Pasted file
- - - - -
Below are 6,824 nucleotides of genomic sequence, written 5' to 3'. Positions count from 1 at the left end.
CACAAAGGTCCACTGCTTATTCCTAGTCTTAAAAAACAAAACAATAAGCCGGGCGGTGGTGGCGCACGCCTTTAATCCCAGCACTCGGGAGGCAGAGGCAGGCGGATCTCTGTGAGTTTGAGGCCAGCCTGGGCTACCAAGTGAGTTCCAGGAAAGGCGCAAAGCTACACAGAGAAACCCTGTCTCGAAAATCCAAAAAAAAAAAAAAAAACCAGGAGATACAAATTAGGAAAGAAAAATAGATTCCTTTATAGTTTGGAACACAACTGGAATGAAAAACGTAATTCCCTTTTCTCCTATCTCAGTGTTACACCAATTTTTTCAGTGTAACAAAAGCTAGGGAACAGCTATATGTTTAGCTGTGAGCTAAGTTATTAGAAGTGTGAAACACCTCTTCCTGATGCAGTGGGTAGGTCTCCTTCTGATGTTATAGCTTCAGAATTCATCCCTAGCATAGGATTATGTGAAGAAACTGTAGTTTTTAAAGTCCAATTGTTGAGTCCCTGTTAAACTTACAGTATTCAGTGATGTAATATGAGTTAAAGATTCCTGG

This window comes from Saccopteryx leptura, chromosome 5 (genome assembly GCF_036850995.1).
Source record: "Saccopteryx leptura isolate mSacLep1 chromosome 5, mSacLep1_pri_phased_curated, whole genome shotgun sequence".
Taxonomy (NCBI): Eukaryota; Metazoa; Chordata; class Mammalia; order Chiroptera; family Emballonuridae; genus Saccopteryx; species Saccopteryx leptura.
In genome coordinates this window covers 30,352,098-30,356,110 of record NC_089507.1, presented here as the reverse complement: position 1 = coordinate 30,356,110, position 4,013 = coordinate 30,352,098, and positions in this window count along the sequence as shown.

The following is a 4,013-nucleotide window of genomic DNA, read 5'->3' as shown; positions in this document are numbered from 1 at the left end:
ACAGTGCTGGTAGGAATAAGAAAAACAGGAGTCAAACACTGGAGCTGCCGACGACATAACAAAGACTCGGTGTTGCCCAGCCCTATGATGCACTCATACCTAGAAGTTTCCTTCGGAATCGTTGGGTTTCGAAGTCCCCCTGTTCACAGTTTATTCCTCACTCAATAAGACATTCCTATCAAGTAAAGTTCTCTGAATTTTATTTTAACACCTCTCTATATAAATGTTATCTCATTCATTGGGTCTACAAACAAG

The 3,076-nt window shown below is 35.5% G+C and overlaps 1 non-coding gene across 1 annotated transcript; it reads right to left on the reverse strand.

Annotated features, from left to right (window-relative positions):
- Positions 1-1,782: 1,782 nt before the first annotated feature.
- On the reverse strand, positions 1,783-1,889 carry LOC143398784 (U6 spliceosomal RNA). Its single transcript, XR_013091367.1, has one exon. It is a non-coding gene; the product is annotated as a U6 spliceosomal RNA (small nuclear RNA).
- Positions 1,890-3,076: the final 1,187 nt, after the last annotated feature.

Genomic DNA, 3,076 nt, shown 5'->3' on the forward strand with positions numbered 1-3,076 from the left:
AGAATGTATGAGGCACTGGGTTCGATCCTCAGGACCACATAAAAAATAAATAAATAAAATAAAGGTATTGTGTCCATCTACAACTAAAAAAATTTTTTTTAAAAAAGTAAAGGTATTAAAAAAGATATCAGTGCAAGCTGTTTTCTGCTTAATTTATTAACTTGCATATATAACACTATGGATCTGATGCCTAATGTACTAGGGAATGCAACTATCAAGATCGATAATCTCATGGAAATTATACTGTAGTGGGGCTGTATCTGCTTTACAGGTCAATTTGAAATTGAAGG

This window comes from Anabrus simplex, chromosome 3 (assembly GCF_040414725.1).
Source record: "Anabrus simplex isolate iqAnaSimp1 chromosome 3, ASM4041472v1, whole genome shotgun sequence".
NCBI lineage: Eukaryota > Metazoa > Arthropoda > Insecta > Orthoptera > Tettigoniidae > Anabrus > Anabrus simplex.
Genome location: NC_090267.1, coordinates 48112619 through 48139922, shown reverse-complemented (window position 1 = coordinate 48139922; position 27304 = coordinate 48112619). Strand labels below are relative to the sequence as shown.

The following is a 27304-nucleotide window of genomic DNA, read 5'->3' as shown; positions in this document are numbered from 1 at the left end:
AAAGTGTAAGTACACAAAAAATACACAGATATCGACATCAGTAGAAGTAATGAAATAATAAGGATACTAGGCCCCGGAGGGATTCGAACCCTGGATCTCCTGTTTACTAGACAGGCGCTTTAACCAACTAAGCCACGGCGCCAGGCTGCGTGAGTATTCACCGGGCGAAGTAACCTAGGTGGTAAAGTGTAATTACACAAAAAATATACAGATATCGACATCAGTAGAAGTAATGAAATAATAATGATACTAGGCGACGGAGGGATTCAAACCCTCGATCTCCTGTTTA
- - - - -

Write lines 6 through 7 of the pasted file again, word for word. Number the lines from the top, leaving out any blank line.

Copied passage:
In genome coordinates this window covers 30,352,098-30,356,110 of record NC_089507.1, presented here as the reverse complement: position 1 = coordinate 30,356,110, position 4,013 = coordinate 30,352,098, and positions in this window count along the sequence as shown.

The following is a 4,013-nucleotide window of genomic DNA, read 5'->3' as shown; positions in this document are numbered from 1 at the left end: